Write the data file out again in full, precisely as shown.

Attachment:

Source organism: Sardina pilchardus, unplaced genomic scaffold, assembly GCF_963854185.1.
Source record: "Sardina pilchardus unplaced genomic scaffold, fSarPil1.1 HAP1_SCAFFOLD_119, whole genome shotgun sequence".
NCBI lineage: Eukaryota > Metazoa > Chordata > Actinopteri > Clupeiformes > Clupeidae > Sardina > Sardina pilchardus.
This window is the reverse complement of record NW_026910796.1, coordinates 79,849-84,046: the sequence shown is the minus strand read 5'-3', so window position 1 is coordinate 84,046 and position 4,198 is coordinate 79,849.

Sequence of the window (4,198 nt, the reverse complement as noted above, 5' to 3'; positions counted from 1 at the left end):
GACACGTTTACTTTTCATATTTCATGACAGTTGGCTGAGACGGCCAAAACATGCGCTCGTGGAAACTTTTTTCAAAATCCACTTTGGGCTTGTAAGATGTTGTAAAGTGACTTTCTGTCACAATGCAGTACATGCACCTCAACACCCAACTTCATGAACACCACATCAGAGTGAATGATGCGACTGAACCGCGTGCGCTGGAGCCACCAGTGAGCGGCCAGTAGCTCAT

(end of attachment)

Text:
Source organism: Sardina pilchardus, unplaced genomic scaffold, assembly GCF_963854185.1.
Source record: "Sardina pilchardus unplaced genomic scaffold, fSarPil1.1 HAP1_SCAFFOLD_119, whole genome shotgun sequence".
NCBI lineage: Eukaryota > Metazoa > Chordata > Actinopteri > Clupeiformes > Clupeidae > Sardina > Sardina pilchardus.
This window is the reverse complement of record NW_026910796.1, coordinates 79,849-84,046: the sequence shown is the minus strand read 5'-3', so window position 1 is coordinate 84,046 and position 4,198 is coordinate 79,849.

Sequence of the window (4,198 nt, the reverse complement as noted above, 5' to 3'; positions counted from 1 at the left end):
GACACGTTTACTTTTCATATTTCATGACAGTTGGCTGAGACGGCCAAAACATGCGCTCGTGGAAACTTTTTTCAAAATCCACTTTGGGCTTGTAAGATGTTGTAAAGTGACTTTCTGTCACAATGCAGTACATGCACCTCAACACCCAACTTCATGAACACCACATCAGAGTGAATGATGCGACTGAACCGCGTGCGCTGGAGCCACCAGTGAGCGGCCAGTAGCTCAT